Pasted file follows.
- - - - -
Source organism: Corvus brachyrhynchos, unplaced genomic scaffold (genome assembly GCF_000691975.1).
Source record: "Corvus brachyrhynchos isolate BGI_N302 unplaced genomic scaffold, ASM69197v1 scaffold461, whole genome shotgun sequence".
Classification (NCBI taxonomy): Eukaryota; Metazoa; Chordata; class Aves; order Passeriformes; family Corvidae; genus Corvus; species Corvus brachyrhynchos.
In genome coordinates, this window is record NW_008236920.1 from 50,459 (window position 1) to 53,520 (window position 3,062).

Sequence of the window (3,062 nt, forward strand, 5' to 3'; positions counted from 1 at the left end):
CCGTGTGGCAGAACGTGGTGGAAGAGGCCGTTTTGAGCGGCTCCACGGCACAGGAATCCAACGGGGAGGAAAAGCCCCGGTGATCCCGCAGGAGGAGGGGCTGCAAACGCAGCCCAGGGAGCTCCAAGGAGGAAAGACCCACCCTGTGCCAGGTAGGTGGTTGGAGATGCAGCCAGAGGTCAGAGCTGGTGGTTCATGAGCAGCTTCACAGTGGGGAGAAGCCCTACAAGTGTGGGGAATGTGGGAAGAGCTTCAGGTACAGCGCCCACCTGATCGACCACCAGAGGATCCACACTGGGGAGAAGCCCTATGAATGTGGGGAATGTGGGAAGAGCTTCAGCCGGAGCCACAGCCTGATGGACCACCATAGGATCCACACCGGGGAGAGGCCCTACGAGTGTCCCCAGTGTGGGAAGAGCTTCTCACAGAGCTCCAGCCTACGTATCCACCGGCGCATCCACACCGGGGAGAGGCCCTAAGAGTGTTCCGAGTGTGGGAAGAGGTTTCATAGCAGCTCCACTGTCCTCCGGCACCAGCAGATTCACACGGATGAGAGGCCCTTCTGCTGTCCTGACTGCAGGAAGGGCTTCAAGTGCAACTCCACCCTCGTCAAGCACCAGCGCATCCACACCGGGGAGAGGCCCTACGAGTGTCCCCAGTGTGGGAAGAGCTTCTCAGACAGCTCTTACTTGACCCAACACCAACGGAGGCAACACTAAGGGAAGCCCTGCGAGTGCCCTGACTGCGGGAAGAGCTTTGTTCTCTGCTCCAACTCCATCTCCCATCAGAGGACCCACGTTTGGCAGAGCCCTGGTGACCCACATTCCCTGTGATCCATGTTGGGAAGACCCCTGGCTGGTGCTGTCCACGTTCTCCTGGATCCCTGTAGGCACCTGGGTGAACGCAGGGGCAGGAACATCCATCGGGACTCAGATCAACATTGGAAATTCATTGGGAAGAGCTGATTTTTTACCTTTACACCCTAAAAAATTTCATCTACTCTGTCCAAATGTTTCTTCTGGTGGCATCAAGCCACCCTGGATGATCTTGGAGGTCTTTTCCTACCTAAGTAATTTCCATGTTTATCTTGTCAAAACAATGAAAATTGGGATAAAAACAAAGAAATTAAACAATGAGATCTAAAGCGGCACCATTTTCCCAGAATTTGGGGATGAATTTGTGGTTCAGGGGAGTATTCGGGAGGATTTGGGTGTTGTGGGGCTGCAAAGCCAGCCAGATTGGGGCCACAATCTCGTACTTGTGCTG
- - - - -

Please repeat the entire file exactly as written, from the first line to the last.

Source organism: Corvus brachyrhynchos, unplaced genomic scaffold (genome assembly GCF_000691975.1).
Source record: "Corvus brachyrhynchos isolate BGI_N302 unplaced genomic scaffold, ASM69197v1 scaffold461, whole genome shotgun sequence".
Classification (NCBI taxonomy): Eukaryota; Metazoa; Chordata; class Aves; order Passeriformes; family Corvidae; genus Corvus; species Corvus brachyrhynchos.
In genome coordinates, this window is record NW_008236920.1 from 50,459 (window position 1) to 53,520 (window position 3,062).

Sequence of the window (3,062 nt, forward strand, 5' to 3'; positions counted from 1 at the left end):
CCGTGTGGCAGAACGTGGTGGAAGAGGCCGTTTTGAGCGGCTCCACGGCACAGGAATCCAACGGGGAGGAAAAGCCCCGGTGATCCCGCAGGAGGAGGGGCTGCAAACGCAGCCCAGGGAGCTCCAAGGAGGAAAGACCCACCCTGTGCCAGGTAGGTGGTTGGAGATGCAGCCAGAGGTCAGAGCTGGTGGTTCATGAGCAGCTTCACAGTGGGGAGAAGCCCTACAAGTGTGGGGAATGTGGGAAGAGCTTCAGGTACAGCGCCCACCTGATCGACCACCAGAGGATCCACACTGGGGAGAAGCCCTATGAATGTGGGGAATGTGGGAAGAGCTTCAGCCGGAGCCACAGCCTGATGGACCACCATAGGATCCACACCGGGGAGAGGCCCTACGAGTGTCCCCAGTGTGGGAAGAGCTTCTCACAGAGCTCCAGCCTACGTATCCACCGGCGCATCCACACCGGGGAGAGGCCCTAAGAGTGTTCCGAGTGTGGGAAGAGGTTTCATAGCAGCTCCACTGTCCTCCGGCACCAGCAGATTCACACGGATGAGAGGCCCTTCTGCTGTCCTGACTGCAGGAAGGGCTTCAAGTGCAACTCCACCCTCGTCAAGCACCAGCGCATCCACACCGGGGAGAGGCCCTACGAGTGTCCCCAGTGTGGGAAGAGCTTCTCAGACAGCTCTTACTTGACCCAACACCAACGGAGGCAACACTAAGGGAAGCCCTGCGAGTGCCCTGACTGCGGGAAGAGCTTTGTTCTCTGCTCCAACTCCATCTCCCATCAGAGGACCCACGTTTGGCAGAGCCCTGGTGACCCACATTCCCTGTGATCCATGTTGGGAAGACCCCTGGCTGGTGCTGTCCACGTTCTCCTGGATCCCTGTAGGCACCTGGGTGAACGCAGGGGCAGGAACATCCATCGGGACTCAGATCAACATTGGAAATTCATTGGGAAGAGCTGATTTTTTACCTTTACACCCTAAAAAATTTCATCTACTCTGTCCAAATGTTTCTTCTGGTGGCATCAAGCCACCCTGGATGATCTTGGAGGTCTTTTCCTACCTAAGTAATTTCCATGTTTATCTTGTCAAAACAATGAAAATTGGGATAAAAACAAAGAAATTAAACAATGAGATCTAAAGCGGCACCATTTTCCCAGAATTTGGGGATGAATTTGTGGTTCAGGGGAGTATTCGGGAGGATTTGGGTGTTGTGGGGCTGCAAAGCCAGCCAGATTGGGGCCACAATCTCGTACTTGTGCTG